In preparing, formulating and filing for Federal Disability Retirement benefits from the U.S. Office of Personnel Management, whether under FERS or CSRS, there is often the question of whether X should be included, or Y should be left out. Whether certain elements, issues, substantive descriptions, etc., should be included, excluded, extracted or otherwise inserted, largely falls into discretionary decision-making; sometimes, however, personal or professional discretion should not be the guiding criteria; rather, the compelling necessity directed by the legal requirements should dictate the decision itself.
Making such decisions often fall into three basic categories: Substantive; ancillary; an admixture of the first and second. Obviously, “which” medical conditions should be included will normally fall into the substantive category; the “history” of the medical condition, the circumstances under which the medical condition came about, and certain medical conditions which one might suffer from, but which have little or no impact upon one’s ability/inability to perform the essential elements of one’s job, might be considered ancillary; and lastly, the admixture of the two — of agency-induced issues which may have resulted in an EEO action; stress-related conditions from a hostile work environment: these must be considered carefully, and should rarely be included in a Federal Disability Retirement application.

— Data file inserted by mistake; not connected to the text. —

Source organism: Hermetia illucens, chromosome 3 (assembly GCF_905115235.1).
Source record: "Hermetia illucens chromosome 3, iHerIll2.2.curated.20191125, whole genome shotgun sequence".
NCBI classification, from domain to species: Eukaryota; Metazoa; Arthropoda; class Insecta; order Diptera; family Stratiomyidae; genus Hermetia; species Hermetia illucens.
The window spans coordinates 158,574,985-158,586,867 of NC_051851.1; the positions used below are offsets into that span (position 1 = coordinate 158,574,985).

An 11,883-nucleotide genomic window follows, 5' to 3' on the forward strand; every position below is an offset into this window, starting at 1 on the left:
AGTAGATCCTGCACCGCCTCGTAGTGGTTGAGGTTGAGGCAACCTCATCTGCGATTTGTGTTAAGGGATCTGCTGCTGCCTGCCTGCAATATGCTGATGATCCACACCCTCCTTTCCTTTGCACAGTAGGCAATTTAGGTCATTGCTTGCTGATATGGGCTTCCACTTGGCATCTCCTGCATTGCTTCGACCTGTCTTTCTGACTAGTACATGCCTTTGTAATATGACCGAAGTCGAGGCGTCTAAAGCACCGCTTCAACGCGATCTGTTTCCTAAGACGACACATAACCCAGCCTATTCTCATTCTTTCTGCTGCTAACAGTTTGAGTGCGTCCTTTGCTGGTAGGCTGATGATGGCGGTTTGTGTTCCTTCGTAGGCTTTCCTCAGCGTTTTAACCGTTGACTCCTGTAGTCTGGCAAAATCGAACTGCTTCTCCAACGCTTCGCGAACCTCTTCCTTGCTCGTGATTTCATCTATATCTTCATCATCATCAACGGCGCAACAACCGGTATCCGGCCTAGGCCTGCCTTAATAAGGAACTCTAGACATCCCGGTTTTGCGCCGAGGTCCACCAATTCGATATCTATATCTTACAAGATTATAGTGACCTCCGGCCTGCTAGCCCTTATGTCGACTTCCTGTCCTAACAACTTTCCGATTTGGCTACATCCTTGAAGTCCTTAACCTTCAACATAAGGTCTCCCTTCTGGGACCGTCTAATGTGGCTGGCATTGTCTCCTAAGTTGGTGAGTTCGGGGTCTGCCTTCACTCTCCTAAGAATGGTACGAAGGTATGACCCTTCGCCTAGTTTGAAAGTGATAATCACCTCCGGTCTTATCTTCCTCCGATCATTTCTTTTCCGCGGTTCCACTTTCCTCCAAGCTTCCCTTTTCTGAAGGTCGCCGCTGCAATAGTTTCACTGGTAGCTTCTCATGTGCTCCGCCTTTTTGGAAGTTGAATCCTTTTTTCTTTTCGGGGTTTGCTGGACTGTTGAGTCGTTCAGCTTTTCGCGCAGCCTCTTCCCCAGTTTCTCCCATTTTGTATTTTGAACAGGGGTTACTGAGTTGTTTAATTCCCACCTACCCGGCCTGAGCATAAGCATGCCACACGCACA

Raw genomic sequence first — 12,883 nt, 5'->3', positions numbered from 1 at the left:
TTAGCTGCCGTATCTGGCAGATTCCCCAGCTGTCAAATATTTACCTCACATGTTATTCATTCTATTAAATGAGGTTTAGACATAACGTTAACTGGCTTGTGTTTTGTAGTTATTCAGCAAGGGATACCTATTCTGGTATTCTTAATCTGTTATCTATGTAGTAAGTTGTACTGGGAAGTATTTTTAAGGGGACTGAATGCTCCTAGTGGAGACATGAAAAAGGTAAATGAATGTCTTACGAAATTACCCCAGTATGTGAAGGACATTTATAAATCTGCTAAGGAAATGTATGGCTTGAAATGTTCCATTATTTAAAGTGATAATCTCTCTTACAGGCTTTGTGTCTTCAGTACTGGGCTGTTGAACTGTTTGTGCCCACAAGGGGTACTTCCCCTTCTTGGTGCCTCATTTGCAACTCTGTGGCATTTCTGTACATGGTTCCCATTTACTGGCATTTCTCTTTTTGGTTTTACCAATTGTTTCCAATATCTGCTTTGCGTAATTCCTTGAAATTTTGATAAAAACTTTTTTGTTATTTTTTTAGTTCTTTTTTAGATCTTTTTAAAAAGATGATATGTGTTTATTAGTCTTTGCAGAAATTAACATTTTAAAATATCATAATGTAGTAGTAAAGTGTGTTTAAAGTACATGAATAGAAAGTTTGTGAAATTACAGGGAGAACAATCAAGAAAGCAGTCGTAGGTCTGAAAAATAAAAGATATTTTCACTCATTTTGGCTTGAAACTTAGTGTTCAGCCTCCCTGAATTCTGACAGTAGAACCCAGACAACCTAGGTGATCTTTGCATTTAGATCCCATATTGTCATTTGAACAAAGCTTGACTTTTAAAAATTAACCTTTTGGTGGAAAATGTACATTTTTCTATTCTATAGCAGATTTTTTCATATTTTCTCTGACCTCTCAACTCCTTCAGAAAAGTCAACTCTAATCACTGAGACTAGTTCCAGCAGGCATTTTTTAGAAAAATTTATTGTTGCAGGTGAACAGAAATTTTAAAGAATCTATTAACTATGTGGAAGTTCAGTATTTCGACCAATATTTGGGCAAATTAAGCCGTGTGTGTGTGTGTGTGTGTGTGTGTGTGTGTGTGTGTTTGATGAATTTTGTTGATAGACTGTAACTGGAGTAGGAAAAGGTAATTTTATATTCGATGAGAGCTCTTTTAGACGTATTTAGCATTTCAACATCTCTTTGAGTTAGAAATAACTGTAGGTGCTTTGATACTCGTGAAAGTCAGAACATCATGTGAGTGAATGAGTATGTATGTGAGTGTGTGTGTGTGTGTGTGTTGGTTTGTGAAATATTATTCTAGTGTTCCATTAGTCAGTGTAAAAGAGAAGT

Ultimately, the guiding principle should be: Don’t muddy the waters. But the true guide should always be “the law”, and what purports to uphold that which proves by a preponderance of the evidence a Federal Disability Retirement application.
Robert R. McGill, Esquire